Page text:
• Now try to play a continuous E F# E F# E F# for two beats.

That’s it, you’ve just played a trill!

music ornaments - Trill on the Violin

For more details on executing trills and a free set of exercises, make sure to check out my easy guide to violin trills.


Mordents are similar to trills but their main difference is the length of the grace note. They also are a three-note pattern ornamentation.

There are two types of mordents; lower mordents, aka inverted mordents, and upper mordents.

Upper mordents are indicated with a wavy line above the note and inverted mordents with a wavy line and a vertical line through it. Upper and lower mordents can either add flair and playfulness to a melodic line or a dramatic touch. They were widely used in Baroque music.

music ornaments - Upper and Inverted Mordent Variants

Example of Mordents in Violin Performance

How to Perform a Mordent on the Violin

1) Upper mordent

  • Place the 1st finger on the A string on note B (main note) and keep it down
  • Start bowing the B, drop the 2nd finger on the C note (grace note), and then instantly lift the 2nd finger energetically off the string
  • What you should hear is a B C B on one beat

Well done, you just performed an upper mordent!

music ornaments - Mordent on the Violin

Tip: Imagine that the fingerboard is hot and you need to lift the finger to play the grace note as fast as possible!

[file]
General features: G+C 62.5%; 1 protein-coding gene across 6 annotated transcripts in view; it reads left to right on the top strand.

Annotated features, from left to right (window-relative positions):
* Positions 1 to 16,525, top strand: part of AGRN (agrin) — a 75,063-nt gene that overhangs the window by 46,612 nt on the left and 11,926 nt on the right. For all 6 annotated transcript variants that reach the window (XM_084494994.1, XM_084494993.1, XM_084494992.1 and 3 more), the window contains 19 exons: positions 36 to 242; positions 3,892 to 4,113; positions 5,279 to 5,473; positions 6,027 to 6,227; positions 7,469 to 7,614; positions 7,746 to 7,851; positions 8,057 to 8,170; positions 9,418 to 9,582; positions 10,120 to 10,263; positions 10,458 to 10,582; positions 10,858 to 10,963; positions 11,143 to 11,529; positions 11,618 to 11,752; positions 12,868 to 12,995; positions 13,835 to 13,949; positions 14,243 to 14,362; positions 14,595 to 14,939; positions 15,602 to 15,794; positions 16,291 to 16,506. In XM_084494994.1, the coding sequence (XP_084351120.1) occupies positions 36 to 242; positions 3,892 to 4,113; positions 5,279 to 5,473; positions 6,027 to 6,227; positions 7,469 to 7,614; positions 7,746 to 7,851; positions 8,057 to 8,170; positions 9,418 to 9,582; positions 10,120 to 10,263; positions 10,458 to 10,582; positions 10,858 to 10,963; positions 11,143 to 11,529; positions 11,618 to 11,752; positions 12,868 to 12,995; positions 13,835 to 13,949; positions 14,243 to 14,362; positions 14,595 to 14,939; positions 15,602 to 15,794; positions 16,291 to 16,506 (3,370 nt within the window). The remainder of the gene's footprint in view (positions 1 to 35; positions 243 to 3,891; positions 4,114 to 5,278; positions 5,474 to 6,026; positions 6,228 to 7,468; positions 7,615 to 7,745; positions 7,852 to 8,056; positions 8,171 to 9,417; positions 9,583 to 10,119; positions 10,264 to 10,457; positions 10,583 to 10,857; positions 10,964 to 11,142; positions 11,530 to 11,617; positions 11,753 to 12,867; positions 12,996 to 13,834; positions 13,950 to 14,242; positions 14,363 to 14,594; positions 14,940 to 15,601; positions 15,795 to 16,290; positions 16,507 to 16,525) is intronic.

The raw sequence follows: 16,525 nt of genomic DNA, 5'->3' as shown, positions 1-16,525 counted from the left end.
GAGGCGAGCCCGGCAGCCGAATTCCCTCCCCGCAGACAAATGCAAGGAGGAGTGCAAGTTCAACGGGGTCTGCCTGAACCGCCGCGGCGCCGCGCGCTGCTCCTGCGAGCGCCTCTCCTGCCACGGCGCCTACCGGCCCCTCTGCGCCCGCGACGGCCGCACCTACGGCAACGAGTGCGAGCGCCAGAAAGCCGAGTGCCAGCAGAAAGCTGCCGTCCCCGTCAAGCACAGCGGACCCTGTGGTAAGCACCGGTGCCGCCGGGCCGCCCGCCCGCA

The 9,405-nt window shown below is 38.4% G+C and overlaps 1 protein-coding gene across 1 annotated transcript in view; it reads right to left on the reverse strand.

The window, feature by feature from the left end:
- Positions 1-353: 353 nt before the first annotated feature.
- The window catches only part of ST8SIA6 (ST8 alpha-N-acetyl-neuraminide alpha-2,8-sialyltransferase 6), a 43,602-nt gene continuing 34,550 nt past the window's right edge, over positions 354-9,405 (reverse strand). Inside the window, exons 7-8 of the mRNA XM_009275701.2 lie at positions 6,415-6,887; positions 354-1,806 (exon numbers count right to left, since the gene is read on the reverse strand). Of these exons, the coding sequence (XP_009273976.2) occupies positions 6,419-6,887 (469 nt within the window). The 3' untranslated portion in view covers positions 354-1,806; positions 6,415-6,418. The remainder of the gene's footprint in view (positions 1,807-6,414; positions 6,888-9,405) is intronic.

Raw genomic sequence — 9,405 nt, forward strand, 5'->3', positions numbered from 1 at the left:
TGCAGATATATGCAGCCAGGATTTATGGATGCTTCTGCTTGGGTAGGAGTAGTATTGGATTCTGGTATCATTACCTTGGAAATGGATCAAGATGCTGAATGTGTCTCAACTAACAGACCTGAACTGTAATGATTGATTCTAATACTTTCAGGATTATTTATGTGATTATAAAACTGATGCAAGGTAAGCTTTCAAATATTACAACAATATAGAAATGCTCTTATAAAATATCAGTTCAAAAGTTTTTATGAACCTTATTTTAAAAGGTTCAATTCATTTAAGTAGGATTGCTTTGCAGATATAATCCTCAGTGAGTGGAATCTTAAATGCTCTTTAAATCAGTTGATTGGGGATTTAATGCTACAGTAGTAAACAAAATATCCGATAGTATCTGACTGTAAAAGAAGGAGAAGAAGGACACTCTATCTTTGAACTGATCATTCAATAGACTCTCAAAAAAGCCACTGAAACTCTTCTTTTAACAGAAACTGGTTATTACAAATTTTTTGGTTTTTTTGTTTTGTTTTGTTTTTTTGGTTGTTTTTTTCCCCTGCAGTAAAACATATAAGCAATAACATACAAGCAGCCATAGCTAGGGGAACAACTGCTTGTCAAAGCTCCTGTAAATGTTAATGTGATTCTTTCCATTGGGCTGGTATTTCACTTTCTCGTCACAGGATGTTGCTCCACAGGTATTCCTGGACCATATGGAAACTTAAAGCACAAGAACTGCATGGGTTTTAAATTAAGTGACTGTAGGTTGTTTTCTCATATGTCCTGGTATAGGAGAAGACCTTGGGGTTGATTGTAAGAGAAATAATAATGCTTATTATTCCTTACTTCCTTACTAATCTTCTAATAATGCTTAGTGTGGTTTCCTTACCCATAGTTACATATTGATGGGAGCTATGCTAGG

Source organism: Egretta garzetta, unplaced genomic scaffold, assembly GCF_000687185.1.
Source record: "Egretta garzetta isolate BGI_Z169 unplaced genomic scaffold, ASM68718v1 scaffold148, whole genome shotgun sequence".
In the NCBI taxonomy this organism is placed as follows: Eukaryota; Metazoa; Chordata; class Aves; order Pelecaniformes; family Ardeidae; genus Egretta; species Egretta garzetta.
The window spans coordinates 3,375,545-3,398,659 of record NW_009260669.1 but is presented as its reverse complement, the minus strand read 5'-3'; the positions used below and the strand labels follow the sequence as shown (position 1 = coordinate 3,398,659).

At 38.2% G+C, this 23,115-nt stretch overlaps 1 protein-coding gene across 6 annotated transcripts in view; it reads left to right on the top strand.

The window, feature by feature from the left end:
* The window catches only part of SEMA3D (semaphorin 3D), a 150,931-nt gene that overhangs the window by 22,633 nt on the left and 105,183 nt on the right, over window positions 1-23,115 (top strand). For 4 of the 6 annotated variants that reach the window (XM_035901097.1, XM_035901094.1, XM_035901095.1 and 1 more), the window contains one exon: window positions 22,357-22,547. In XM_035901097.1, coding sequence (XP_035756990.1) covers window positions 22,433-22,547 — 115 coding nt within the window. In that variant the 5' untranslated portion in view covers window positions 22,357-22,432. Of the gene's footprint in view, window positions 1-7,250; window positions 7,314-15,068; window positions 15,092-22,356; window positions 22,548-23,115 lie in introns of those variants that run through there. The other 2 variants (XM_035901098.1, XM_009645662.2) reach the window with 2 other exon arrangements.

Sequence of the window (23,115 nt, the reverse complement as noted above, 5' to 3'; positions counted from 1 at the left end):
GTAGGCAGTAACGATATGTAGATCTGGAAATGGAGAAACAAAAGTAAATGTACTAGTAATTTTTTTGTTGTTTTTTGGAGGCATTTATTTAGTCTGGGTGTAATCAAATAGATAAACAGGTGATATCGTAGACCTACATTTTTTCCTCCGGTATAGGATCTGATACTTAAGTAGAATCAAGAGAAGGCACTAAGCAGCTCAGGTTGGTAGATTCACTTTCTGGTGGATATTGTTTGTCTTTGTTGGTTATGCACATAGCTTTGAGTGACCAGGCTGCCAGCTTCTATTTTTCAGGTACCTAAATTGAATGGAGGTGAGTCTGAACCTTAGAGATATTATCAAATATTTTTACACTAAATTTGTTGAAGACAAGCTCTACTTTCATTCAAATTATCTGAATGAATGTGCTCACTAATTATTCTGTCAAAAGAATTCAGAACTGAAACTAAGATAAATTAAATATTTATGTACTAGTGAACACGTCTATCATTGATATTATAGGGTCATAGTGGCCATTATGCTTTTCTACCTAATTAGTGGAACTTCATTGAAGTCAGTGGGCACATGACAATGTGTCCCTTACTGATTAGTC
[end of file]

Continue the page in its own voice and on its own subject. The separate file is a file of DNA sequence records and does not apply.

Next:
2) Lower/inverted mordent

  • Place the 2nd finger on the A string on the C note with the 1st finger already on the B
  • Start bowing on the A string and energetically lift the 2nd finger and then drop it back to its starting position
  • What you should hear is C B C on one beat


In sheet music, the appoggiatura is a small slurred embellishment note written before the principal note. In terms of duration, it lasts for half the duration of the principal note. You always play an appoggiatura on a strong beat, which adds harmonic tension to a melodic line.

The Appoggiatura falls under the grace notes category, originating during the Baroque period. It can be found in many music genres but it is most prominent in classical music.

music ornaments - appoggiatura

Example of Appoggiatura in Violin Performance

music ornaments - Mozart Concerto 4 appoggiatura

How to Perform an Appoggiatura on the Violin

The main note is a C half note.

  • Start with the 2nd finger on the C note on the A string
  • Place the 3rd finger on the D note on the A string without lifting the 2nd finger
  • Count one-two-three-four. Play the D on the one and the C on the two
  • What you should hear are D C quarter notes.